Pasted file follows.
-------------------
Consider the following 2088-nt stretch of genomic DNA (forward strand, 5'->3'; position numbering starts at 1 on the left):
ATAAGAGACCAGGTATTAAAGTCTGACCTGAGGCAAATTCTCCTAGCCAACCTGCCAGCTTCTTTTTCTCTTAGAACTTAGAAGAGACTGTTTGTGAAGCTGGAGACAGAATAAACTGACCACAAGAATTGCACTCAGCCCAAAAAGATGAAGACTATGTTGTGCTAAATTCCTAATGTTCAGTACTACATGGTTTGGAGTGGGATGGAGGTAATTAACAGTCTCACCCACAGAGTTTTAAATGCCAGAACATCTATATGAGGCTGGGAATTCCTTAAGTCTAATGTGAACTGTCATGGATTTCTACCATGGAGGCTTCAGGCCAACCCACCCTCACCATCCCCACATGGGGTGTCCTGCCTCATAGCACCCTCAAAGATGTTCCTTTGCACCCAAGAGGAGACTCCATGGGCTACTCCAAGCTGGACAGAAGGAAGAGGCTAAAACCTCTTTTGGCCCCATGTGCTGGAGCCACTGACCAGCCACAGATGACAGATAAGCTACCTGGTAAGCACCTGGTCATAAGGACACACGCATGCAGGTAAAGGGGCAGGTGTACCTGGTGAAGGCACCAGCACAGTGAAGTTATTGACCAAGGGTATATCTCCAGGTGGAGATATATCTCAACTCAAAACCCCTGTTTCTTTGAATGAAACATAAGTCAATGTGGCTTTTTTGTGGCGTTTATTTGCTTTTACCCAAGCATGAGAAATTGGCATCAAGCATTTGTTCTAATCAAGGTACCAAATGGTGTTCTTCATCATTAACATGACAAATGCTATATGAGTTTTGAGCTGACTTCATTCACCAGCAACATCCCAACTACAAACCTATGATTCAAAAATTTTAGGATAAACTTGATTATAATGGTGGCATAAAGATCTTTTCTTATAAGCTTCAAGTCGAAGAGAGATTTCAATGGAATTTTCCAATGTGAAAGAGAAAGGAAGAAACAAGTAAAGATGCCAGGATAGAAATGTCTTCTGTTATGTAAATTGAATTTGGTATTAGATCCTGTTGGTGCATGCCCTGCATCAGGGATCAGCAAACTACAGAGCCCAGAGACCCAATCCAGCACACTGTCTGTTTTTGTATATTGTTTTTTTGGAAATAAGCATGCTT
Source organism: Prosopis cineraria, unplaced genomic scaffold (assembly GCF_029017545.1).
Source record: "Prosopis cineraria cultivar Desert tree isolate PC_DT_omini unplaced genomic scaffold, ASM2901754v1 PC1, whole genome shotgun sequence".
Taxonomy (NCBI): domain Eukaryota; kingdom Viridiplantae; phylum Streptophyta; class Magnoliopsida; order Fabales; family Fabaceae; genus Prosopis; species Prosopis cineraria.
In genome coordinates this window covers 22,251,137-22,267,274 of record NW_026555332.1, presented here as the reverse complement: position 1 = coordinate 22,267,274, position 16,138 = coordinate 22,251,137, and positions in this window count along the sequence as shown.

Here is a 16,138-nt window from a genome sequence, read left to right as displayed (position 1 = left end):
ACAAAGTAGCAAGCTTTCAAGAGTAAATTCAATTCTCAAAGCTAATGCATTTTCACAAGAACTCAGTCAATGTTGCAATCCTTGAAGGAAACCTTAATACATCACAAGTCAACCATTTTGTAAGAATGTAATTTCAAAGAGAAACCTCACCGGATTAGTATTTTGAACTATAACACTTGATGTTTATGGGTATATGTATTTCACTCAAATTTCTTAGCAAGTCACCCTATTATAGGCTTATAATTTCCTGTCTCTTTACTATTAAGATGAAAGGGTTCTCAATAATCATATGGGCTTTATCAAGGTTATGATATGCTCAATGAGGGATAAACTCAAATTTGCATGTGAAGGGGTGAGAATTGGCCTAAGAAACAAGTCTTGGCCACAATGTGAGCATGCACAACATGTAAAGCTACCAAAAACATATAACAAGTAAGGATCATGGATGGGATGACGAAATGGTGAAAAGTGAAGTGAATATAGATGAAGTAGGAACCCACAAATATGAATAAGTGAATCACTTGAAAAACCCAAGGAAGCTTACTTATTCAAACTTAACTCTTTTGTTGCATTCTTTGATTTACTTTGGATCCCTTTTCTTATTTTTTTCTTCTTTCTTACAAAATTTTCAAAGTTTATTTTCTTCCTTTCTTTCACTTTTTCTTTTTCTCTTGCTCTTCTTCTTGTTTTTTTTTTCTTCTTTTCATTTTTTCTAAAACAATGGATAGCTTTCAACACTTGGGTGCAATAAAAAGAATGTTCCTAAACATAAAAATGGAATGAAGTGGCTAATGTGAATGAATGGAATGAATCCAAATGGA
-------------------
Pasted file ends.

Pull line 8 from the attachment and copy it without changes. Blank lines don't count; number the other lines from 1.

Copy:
ACAAAGTAGCAAGCTTTCAAGAGTAAATTCAATTCTCAAAGCTAATGCATTTTCACAAGAACTCAGTCAATGTTGCAATCCTTGAAGGAAACCTTAATACATCACAAGTCAACCATTTTGTAAGAATGTAATTTCAAAGAGAAACCTCACCGGATTAGTATTTTGAACTATAACACTTGATGTTTATGGGTATATGTATTTCACTCAAATTTCTTAGCAAGTCACCCTATTATAGGCTTATAATTTCCTGTCTCTTTACTATTAAGATGAAAGGGTTCTCAATAATCATATGGGCTTTATCAAGGTTATGATATGCTCAATGAGGGATAAACTCAAATTTGCATGTGAAGGGGTGAGAATTGGCCTAAGAAACAAGTCTTGGCCACAATGTGAGCATGCACAACATGTAAAGCTACCAAAAACATATAACAAGTAAGGATCATGGATGGGATGACGAAATGGTGAAAAGTGAAGTGAATATAGATGAAGTAGGAACCCACAAATATGAATAAGTGAATCACTTGAAAAACCCAAGGAAGCTTACTTATTCAAACTTAACTCTTTTGTTGCATTCTTTGATTTACTTTGGATCCCTTTTCTTATTTTTTTCTTCTTTCTTACAAAATTTTCAAAGTTTATTTTCTTCCTTTCTTTCACTTTTTCTTTTTCTCTTGCTCTTCTTCTTGTTTTTTTTTTCTTCTTTTCATTTTTTCTAAAACAATGGATAGCTTTCAACACTTGGGTGCAATAAAAAGAATGTTCCTAAACATAAAAATGGAATGAAGTGGCTAATGTGAATGAATGGAATGAATCCAAATGGA